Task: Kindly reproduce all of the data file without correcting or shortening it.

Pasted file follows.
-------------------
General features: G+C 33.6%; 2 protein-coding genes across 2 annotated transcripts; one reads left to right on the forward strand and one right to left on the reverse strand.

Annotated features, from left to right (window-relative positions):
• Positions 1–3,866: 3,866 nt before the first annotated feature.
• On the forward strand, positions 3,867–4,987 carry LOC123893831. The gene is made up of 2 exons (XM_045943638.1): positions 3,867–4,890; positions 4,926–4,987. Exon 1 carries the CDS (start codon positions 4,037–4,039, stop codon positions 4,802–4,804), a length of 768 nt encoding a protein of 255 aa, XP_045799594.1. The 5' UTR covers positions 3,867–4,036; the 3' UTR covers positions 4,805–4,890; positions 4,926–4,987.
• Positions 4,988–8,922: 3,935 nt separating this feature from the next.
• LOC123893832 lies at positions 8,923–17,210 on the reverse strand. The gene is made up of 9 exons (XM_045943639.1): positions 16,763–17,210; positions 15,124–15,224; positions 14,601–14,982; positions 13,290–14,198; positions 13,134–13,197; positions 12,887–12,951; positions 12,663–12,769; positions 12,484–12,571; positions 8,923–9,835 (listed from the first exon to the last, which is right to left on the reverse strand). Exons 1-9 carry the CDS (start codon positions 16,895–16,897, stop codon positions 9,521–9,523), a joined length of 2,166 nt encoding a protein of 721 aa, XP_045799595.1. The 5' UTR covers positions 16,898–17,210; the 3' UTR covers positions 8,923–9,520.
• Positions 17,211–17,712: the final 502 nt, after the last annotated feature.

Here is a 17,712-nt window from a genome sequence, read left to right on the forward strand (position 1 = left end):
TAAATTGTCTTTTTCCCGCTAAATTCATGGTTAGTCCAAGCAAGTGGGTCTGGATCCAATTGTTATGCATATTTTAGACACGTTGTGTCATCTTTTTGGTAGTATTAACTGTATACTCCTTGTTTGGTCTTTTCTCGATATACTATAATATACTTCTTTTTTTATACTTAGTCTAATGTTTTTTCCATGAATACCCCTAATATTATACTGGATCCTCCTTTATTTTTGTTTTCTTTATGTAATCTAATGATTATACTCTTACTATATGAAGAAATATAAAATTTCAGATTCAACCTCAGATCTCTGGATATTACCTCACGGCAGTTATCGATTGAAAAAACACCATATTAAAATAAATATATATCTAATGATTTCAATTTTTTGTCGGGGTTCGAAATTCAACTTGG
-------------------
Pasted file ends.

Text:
General features: G+C 33.6%; 2 protein-coding genes across 2 annotated transcripts; one reads left to right on the forward strand and one right to left on the reverse strand.

Annotated features, from left to right (window-relative positions):
• Positions 1–3,866: 3,866 nt before the first annotated feature.
• On the forward strand, positions 3,867–4,987 carry LOC123893831. The gene is made up of 2 exons (XM_045943638.1): positions 3,867–4,890; positions 4,926–4,987. Exon 1 carries the CDS (start codon positions 4,037–4,039, stop codon positions 4,802–4,804), a length of 768 nt encoding a protein of 255 aa, XP_045799594.1. The 5' UTR covers positions 3,867–4,036; the 3' UTR covers positions 4,805–4,890; positions 4,926–4,987.
• Positions 4,988–8,922: 3,935 nt separating this feature from the next.
• LOC123893832 lies at positions 8,923–17,210 on the reverse strand. The gene is made up of 9 exons (XM_045943639.1): positions 16,763–17,210; positions 15,124–15,224; positions 14,601–14,982; positions 13,290–14,198; positions 13,134–13,197; positions 12,887–12,951; positions 12,663–12,769; positions 12,484–12,571; positions 8,923–9,835 (listed from the first exon to the last, which is right to left on the reverse strand). Exons 1-9 carry the CDS (start codon positions 16,895–16,897, stop codon positions 9,521–9,523), a joined length of 2,166 nt encoding a protein of 721 aa, XP_045799595.1. The 5' UTR covers positions 16,898–17,210; the 3' UTR covers positions 8,923–9,520.
• Positions 17,211–17,712: the final 502 nt, after the last annotated feature.

Here is a 17,712-nt window from a genome sequence, read left to right on the forward strand (position 1 = left end):
TAAATTGTCTTTTTCCCGCTAAATTCATGGTTAGTCCAAGCAAGTGGGTCTGGATCCAATTGTTATGCATATTTTAGACACGTTGTGTCATCTTTTTGGTAGTATTAACTGTATACTCCTTGTTTGGTCTTTTCTCGATATACTATAATATACTTCTTTTTTTATACTTAGTCTAATGTTTTTTCCATGAATACCCCTAATATTATACTGGATCCTCCTTTATTTTTGTTTTCTTTATGTAATCTAATGATTATACTCTTACTATATGAAGAAATATAAAATTTCAGATTCAACCTCAGATCTCTGGATATTACCTCACGGCAGTTATCGATTGAAAAAACACCATATTAAAATAAATATATATCTAATGATTTCAATTTTTTGTCGGGGTTCGAAATTCAACTTGG